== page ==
After settling his differences with a Japanese PoW camp commander, a British colonel co-operates to oversee his men's construction of a railway bridge for their captors - while oblivious to a plan by the Allies to destroy it.
Butch and Sundance are the two leaders of the Hole-in-the-Wall Gang. Butch is all ideas, Sundance is all action and skill. The west is becoming civilized and when Butch and Sundance rob a train once too often, a special posse begins trailing them no matter where they run. Over rock, through towns, across rivers, the group is always just behind them. When they finally escape through sheer luck, Butch has another idea, "Let's go to Bolivia". Based on the exploits of the historical characters. Written by
John Vogel <email@example.com>
William Goldman first came across the story of Butch Cassidy in the late 1950s and researched it on and off for eight years before sitting down to write the screenplay. He later recalled, "The whole reason I wrote the. . . thing, there is that famous line that [F. Scott Fitzgerald] wrote, who was one of my heroes: 'There are no second acts in American lives.' When I read about Cassidy and Longbaugh and the super posse coming after them--that's phenomenal material. They ran to South America and lived there for eight years and that was what thrilled me: they had a second act. They were more legendary in South America than they had been in the old West . . . It's a great story. Those two guys and that pretty girl going down to South America and all that stuff. It just seems to me it's a wonderful piece of material". Goldman said he wrote the story as an original screenplay because he did not want to do the research to make it authentic as a novel. See more »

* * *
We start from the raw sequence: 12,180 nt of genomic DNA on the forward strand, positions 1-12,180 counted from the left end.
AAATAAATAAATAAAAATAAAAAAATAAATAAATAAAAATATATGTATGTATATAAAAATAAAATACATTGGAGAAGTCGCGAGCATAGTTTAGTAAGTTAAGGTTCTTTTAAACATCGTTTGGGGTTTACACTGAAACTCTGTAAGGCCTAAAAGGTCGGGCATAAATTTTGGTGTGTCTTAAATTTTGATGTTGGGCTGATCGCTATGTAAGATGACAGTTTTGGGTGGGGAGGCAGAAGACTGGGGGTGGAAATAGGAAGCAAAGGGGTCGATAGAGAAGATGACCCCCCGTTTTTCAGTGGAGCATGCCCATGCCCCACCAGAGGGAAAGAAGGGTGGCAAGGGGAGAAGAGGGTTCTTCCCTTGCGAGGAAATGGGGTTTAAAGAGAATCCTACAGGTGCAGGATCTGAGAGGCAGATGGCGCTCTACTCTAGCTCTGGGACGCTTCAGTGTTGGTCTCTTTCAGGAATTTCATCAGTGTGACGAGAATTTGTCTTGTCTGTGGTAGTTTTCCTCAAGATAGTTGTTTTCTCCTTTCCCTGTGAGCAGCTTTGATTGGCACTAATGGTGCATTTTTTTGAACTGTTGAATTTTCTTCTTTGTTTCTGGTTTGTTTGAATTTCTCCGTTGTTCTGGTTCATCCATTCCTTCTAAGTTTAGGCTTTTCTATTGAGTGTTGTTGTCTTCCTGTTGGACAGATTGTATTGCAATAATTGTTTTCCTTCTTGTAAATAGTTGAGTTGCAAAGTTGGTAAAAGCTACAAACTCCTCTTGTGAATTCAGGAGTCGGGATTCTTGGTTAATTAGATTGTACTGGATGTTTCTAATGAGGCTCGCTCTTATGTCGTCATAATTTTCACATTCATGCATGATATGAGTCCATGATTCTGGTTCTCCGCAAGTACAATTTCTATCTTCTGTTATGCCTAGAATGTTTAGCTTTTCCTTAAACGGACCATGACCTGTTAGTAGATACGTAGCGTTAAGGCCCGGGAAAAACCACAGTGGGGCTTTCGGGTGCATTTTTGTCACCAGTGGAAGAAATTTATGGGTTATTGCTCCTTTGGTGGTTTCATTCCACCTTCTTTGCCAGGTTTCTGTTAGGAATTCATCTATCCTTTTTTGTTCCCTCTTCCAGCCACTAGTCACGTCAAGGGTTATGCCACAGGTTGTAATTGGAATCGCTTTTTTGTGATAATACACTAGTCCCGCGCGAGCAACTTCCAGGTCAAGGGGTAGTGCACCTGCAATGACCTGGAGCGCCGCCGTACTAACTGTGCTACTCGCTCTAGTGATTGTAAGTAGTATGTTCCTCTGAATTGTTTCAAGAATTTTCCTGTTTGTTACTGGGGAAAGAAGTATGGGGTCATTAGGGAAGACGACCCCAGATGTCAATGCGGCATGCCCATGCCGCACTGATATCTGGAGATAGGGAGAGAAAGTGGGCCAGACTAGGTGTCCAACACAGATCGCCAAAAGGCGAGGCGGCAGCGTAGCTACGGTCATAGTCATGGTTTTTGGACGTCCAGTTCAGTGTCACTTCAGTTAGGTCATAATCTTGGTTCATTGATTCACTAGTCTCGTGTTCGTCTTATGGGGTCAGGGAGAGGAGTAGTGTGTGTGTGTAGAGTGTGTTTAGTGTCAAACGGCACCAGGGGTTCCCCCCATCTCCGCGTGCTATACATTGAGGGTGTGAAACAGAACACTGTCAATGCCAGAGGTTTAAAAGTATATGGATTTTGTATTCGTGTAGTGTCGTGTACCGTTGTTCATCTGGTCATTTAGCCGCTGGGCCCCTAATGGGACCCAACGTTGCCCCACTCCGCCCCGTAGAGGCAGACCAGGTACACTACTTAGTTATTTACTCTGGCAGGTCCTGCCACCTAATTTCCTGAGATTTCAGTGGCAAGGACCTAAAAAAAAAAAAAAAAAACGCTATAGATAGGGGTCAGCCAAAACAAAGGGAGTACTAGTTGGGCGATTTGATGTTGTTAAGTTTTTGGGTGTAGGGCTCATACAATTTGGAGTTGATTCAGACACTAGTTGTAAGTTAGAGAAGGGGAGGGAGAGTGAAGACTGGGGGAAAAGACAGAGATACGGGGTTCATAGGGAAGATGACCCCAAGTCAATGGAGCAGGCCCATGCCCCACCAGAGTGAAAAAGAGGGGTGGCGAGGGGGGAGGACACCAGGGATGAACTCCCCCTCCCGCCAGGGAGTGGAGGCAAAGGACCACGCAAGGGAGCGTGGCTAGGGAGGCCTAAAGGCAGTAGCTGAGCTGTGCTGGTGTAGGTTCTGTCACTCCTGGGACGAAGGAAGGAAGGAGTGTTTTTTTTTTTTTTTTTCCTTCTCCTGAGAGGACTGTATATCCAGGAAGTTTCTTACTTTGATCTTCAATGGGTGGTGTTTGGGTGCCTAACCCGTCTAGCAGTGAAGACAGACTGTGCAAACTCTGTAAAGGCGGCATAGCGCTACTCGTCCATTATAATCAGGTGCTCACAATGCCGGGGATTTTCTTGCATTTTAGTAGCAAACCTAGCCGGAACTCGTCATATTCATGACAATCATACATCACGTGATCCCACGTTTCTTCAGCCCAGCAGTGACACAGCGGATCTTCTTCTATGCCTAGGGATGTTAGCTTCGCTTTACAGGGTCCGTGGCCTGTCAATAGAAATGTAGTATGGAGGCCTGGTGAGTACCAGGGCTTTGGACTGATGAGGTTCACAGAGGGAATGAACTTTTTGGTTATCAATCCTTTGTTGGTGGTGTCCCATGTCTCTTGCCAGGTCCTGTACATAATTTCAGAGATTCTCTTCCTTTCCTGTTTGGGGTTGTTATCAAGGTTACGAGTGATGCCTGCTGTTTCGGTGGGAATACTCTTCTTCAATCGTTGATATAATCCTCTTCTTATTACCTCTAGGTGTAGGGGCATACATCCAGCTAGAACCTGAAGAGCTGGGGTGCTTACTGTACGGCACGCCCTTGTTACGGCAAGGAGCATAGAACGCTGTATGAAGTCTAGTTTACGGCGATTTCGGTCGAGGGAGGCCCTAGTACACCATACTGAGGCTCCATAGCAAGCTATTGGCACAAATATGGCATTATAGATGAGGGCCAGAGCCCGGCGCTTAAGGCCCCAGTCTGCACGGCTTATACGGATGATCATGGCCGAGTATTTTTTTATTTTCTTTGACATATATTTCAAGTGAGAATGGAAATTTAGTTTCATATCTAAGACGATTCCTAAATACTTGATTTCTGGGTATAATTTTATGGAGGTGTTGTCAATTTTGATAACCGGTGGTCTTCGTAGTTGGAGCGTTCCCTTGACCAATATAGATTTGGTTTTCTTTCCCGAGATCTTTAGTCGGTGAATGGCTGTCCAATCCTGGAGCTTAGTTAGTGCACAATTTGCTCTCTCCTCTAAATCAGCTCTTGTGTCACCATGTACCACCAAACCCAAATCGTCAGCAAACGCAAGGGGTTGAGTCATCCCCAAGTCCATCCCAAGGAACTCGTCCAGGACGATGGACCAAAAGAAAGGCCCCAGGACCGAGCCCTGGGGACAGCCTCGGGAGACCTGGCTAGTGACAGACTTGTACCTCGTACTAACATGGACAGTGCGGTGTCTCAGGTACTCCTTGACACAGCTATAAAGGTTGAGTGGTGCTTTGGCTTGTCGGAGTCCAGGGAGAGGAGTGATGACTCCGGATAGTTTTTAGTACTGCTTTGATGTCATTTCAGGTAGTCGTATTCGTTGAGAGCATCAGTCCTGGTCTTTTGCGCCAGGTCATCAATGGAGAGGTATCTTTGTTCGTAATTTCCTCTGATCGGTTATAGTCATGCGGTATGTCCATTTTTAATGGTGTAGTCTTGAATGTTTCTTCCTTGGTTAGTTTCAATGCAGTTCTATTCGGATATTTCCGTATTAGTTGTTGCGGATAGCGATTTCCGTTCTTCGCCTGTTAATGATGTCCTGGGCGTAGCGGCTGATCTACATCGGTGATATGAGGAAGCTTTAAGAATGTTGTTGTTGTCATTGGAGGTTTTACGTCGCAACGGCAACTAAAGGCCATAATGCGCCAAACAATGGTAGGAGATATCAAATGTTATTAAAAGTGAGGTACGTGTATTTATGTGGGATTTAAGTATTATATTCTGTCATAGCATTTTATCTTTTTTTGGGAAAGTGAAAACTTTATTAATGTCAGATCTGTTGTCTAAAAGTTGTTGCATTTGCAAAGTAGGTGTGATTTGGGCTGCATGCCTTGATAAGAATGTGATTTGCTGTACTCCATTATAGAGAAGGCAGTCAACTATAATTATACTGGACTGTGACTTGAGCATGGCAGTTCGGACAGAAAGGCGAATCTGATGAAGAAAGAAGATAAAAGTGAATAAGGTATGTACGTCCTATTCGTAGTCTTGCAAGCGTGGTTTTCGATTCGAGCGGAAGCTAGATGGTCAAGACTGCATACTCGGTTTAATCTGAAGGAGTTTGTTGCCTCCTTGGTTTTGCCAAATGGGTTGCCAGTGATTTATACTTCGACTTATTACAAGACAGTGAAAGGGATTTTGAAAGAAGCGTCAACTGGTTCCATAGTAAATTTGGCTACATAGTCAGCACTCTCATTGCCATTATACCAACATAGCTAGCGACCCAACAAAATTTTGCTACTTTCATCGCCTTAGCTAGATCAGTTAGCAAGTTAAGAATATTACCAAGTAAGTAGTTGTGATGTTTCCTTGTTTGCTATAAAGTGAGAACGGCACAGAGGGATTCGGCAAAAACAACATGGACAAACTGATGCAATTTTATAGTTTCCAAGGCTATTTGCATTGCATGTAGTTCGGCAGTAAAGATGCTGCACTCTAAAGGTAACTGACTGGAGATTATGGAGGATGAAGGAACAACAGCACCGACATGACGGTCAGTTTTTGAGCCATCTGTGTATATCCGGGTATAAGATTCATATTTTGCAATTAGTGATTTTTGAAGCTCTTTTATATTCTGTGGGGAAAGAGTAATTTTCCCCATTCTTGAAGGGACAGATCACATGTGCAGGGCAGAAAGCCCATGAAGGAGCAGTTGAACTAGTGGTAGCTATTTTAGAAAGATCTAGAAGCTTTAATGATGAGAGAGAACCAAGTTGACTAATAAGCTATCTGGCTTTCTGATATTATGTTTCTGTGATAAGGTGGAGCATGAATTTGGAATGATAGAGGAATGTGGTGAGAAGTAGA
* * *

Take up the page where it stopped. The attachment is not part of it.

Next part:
When Etta lights the lamp on the table in her cabin, light fills the room, however the shadow of the fixture on the wall behind her is parallel to the floor, not angled upward as it would be if the light source was really the lamp on the table. See more »
OK, for those of you who aren't sure whether "Butch Cassidy and The Sundance Kid" is a good, or even great movie, just do the following:
Scroll up to "memorable quotes". Go on, do it and then read what follows. I'll be right here when you get back.
Finished? Did you read those lines? THAT, my friends, that and the fact they are spoken by some great actors is what makes this film so wonderful. They are perfectly balanced between being funny, endearing and also revealing about the characters. There's genuine emotion and warmth in a lot of that.
Conrad Hall, George Roy Hill, Burt Bacharach et al all contributed marvelously but I love the cast; such quality and for some of them, in small, but memorable roles: George Furth, Ted Cassidy, Kenneth Mars, Strother Martin, Katherine Ross and the stars at the top; Newman and Redford who did perfect justice to Goldman's script.
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